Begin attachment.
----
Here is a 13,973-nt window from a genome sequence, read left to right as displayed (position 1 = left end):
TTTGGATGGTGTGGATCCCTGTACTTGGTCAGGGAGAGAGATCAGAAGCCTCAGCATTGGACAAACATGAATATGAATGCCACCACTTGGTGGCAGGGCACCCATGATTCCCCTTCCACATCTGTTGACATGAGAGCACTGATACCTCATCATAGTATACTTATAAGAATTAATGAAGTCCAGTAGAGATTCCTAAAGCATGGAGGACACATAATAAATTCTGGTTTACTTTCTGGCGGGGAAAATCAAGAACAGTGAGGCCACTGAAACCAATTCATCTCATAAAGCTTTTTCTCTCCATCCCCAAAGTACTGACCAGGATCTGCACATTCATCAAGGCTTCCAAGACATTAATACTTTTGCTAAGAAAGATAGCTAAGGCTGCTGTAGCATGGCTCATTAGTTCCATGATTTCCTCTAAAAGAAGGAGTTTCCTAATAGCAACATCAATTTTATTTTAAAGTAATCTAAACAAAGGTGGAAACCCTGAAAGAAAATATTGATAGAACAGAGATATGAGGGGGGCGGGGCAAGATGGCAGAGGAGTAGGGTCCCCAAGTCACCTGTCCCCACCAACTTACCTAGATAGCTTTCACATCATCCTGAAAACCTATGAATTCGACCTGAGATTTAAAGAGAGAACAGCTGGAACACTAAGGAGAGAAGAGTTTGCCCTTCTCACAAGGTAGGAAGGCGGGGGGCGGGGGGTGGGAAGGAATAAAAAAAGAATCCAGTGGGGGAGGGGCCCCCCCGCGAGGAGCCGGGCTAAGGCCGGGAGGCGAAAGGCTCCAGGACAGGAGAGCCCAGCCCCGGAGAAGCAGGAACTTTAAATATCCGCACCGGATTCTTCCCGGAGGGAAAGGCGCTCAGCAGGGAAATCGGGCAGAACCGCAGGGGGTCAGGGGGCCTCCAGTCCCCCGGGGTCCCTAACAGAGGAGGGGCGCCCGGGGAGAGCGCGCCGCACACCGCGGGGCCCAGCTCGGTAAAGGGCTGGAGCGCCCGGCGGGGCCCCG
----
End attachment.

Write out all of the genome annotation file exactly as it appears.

Here is a 13,973-nt window from a genome sequence, read left to right as displayed (position 1 = left end):
TTTGGATGGTGTGGATCCCTGTACTTGGTCAGGGAGAGAGATCAGAAGCCTCAGCATTGGACAAACATGAATATGAATGCCACCACTTGGTGGCAGGGCACCCATGATTCCCCTTCCACATCTGTTGACATGAGAGCACTGATACCTCATCATAGTATACTTATAAGAATTAATGAAGTCCAGTAGAGATTCCTAAAGCATGGAGGACACATAATAAATTCTGGTTTACTTTCTGGCGGGGAAAATCAAGAACAGTGAGGCCACTGAAACCAATTCATCTCATAAAGCTTTTTCTCTCCATCCCCAAAGTACTGACCAGGATCTGCACATTCATCAAGGCTTCCAAGACATTAATACTTTTGCTAAGAAAGATAGCTAAGGCTGCTGTAGCATGGCTCATTAGTTCCATGATTTCCTCTAAAAGAAGGAGTTTCCTAATAGCAACATCAATTTTATTTTAAAGTAATCTAAACAAAGGTGGAAACCCTGAAAGAAAATATTGATAGAACAGAGATATGAGGGGGGCGGGGCAAGATGGCAGAGGAGTAGGGTCCCCAAGTCACCTGTCCCCACCAACTTACCTAGATAGCTTTCACATCATCCTGAAAACCTATGAATTCGACCTGAGATTTAAAGAGAGAACAGCTGGAACACTAAGGAGAGAAGAGTTTGCCCTTCTCACAAGGTAGGAAGGCGGGGGGCGGGGGGTGGGAAGGAATAAAAAAAGAATCCAGTGGGGGAGGGGCCCCCCCGCGAGGAGCCGGGCTAAGGCCGGGAGGCGAAAGGCTCCAGGACAGGAGAGCCCAGCCCCGGAGAAGCAGGAACTTTAAATATCCGCACCGGATTCTTCCCGGAGGGAAAGGCGCTCAGCAGGGAAATCGGGCAGAACCGCAGGGGGTCAGGGGGCCTCCAGTCCCCCGGGGTCCCTAACAGAGGAGGGGCGCCCGGGGAGAGCGCGCCGCACACCGCGGGGCCCAGCTCGGTAAAGGGCTGGAGCGCCCGGCGGGGCCCCG